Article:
6 Iron wrote:
Thanks, Gosso and Mountaineer. I will continue to delve.
I found some material in my Romans Commentary by Martin H. Franzmann that I believe is additive re the verses you mentioned. I will try to type it out and post in a day or so; it is a page or so in length. I'm really tired right now and my wife just came home from the hospital today with a new knee ... have to play caregiver now almost full time for a while.
Please let me provide some context for the material from the Romans Commentary, below, as well as some of my previous posts. Missouri Synod Lutherans are somewhat unique (my opinion based on my previous church experiences with ELCA Lutherans, Methodists, Baptists, Presbyterians, Episcopalians and classes taken dealing with Islam, Catholicism and Eastern Orthodoxy) in three aspects of understanding Scripture. First, there is a huge emphasis on understanding the differences between Law and Gospel - in short, Law is what God tells us to do and us used to make us realize that we are so desperately in need of a Savior, Gospel is what God has done for us and provides the sweet promise that God loves us and we are forgiven if we just do not reject the gift. Secondly, Lutherans believe that Scripture interprets Scripture with the clearer passages being used to understand the more vague passages; and in the inerrancy of Scripture but it must be understood in context - to me that means no cherry picking verses - read the whole section or Chapter and understand to whom the passage is being written and what was going on in the area at the time it was written. Thirdly, Lutherans emphasize the two kingdoms that God is in charge of, the vertical realm that deals mainly with God stuff (e.g. Word and Sacraments, one’s relationship with Jesus, etc.), and the horizontal realm that deals with civil stuff (e.g. politics, church organization and polity, relationships with one’s neighbors, etc.). It might also be useful to understand where I personally am “coming from”?; you can read my post describing my journey to Moda0306 many pages back in this thread and many other of my responses in this thread if you are interested.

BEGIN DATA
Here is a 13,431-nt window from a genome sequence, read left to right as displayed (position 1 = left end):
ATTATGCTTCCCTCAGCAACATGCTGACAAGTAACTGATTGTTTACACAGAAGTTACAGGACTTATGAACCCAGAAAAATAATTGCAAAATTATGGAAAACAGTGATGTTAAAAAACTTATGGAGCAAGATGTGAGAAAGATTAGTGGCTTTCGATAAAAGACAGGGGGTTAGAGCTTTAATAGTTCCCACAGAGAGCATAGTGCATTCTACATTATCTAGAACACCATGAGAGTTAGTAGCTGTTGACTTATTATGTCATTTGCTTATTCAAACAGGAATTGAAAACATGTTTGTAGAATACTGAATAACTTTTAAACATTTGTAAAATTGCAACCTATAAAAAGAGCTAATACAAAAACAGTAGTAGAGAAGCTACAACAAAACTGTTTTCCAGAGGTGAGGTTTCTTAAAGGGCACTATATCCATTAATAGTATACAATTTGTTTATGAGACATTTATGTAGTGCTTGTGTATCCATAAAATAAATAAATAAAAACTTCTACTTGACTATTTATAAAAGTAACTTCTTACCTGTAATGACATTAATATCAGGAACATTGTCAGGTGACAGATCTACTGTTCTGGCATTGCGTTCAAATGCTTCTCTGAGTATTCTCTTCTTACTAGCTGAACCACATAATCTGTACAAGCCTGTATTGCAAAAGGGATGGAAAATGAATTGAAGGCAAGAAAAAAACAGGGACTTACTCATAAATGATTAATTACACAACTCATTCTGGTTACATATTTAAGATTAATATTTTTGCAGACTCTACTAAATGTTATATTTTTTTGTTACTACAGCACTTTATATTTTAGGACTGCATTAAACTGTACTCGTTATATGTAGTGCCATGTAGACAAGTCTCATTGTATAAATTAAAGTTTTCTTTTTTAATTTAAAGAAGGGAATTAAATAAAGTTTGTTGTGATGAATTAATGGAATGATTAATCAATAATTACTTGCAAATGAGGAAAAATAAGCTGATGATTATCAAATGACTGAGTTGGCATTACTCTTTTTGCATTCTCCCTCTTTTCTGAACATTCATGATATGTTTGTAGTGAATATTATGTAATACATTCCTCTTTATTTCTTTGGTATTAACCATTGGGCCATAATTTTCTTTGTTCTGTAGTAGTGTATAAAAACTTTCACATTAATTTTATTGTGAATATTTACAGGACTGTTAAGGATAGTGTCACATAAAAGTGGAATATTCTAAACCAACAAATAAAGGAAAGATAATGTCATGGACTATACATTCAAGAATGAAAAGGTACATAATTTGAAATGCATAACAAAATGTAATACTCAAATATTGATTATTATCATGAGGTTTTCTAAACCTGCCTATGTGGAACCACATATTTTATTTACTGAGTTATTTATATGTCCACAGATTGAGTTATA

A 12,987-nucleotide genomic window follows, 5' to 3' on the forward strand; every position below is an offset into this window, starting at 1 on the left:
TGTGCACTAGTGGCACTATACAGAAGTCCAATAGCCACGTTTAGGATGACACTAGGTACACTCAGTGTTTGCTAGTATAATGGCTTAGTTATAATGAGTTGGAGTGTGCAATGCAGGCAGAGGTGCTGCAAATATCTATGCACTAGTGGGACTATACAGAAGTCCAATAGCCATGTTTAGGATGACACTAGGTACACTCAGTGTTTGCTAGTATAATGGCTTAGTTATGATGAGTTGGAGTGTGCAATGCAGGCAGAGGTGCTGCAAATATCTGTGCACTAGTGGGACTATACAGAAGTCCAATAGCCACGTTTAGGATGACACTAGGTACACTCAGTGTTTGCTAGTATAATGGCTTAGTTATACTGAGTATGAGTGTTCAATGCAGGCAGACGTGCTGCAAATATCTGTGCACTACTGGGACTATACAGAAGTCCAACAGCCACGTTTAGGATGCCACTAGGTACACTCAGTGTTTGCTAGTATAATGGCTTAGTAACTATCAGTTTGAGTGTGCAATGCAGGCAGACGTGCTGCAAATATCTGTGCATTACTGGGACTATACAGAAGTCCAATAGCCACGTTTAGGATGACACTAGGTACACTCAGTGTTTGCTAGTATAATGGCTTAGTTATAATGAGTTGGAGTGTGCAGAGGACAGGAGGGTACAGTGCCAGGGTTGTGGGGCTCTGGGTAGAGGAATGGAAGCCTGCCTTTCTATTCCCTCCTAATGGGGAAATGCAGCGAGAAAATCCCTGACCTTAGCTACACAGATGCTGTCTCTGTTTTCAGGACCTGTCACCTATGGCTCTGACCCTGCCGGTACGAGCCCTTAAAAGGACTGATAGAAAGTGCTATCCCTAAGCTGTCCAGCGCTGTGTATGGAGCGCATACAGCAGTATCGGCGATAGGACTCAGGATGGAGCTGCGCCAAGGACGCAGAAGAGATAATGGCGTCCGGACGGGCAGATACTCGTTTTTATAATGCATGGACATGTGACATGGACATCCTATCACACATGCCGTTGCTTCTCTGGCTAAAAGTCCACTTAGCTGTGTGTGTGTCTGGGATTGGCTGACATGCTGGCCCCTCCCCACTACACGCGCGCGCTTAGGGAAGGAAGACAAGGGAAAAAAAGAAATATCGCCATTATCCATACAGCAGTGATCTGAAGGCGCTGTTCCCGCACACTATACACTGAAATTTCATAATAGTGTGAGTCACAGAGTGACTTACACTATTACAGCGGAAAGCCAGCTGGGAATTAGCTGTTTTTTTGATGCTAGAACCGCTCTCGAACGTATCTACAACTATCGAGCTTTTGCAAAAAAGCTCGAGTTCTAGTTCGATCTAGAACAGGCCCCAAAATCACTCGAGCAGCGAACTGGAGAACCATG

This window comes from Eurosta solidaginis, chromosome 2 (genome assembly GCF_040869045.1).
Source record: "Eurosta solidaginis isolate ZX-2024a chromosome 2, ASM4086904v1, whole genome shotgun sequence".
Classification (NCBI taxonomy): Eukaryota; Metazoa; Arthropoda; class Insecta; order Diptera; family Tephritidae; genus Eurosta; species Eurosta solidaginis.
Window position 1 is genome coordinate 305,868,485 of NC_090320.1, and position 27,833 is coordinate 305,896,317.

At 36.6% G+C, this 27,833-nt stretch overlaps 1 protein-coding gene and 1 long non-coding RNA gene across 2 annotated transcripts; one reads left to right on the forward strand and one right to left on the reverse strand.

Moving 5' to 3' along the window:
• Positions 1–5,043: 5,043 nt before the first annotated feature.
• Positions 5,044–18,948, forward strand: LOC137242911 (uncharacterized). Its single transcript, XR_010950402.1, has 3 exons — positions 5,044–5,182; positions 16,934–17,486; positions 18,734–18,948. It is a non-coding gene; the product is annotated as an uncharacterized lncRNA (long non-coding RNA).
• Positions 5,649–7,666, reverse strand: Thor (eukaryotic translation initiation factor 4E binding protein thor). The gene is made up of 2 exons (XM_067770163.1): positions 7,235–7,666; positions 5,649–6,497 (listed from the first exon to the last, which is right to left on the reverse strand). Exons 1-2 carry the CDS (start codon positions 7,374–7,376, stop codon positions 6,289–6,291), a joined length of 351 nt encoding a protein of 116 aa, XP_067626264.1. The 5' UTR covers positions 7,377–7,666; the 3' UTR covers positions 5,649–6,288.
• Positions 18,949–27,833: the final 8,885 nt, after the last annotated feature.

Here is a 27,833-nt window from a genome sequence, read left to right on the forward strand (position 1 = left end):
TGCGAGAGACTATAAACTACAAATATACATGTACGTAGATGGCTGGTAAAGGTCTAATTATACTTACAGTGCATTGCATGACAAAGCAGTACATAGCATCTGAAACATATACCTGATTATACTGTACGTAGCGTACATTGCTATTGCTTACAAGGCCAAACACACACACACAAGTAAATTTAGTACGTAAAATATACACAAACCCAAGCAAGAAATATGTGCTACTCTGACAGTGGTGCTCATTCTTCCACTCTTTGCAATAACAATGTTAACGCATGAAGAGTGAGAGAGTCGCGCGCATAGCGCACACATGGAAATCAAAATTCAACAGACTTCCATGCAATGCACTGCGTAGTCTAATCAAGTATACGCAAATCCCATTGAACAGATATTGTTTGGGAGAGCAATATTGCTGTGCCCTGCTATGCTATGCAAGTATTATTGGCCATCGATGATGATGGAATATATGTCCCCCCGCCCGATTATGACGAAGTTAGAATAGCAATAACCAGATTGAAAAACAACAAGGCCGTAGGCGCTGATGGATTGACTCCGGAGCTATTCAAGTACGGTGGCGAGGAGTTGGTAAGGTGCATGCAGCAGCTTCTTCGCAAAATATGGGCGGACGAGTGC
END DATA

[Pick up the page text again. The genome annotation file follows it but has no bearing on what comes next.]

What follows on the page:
Hope this helps.
From Martin H. Franzmann “Romans, A Commentary”?
Verse 10: The same sovereign freedom of the Word is apparent also, and more fully, in the story of the sons of Isaac. Rebecca was no slave concubine but the free wife of Isaac, and both or her twin sons were free.
11-12: But here, too, the Word of the promise determined everything; independent of any will or work of man, it made the choice between Esau and Jacob before the boys were born. It overrode the hallowed right of primogeniture, ordaining that the firstborn should be servant to the younger son. Here God’s purpose, God’s free choice, God’s call were wholly sovereign, independent of the will of man.
13: The history of the nations descended from the sons of Isaac confirmed what God’s Word had said of the nations Israel and Edom. Centuries later, God through Malachi could say, “Jacob I loved, but Esau I hated”? (Mal 1:2-3). Men and nations do not live by bread alone, nor by being begotten and being born alone, but by every word that proceeds from the mouth of God. (Matt 4:4; Deut 8:3).
Paul speaks of “God’s purpose of election”? here (v. 11), but he is speaking of that purpose as it works in the history of men. He is not speaking here, as he spoke in 8:28-30, of the eternal predestination of God’s elect to righteousness and glory; he is not now uttering the doxology of the redeemed. Rather, he is showing how God freely chose Isaac and Jacob for the furthering of his purpose, to bless all the families of the earth, in order to make dear that all depends on Him and on His Word alone. His choice of Isaac does not of itself doom Ishmael to perdition; Ishmael, too, received a blessing from God (Gen 17:20; 21:13), and Ishmael, too, comes under the blessing promised to all the families of the earth in Abraham’s seed. God’s purpose of election does not mean that all Ishmaelites and Edomities were to be damned, no more than it means that all the descendants of Isaac and Jacob should be saved. Even the words from Malachi, “Esau I hated,”? must be understood in the light of their setting and in accordance with the Hebrew mode of speech. Malachi is spewing of the fate of Jacob and Esay as nations, not of their eternal weal or woe. And to “hate”? in Hebrew usage often means little more than the opposite of “prefer”? or “choose.”? In Gen 29:31 for instance, the words, “Leah was hated,”? simply restate what was said in Gen 29:30: “He loved Rachel more than Leah.”? This mode of speech is found in the New Testament too; to “hate”? one’s life, mother, wife, children, etc. means to surrender them, to love them less than Christ (Luke 14:26; cf Matt 10:37-39)
Still, Paul, in emphasizing the fact that the unbelief of physical Israel does not call in question the power of God’s Word to Israel, has spoken boldly, to the point of ambiguity. The question can arise: “Is God, then, unjust? Is not this freedom of His mere arbitrariness, a tyrannous assertion of His will because it is His will?”? Paul anticipates that question - see Romans 9:14-29.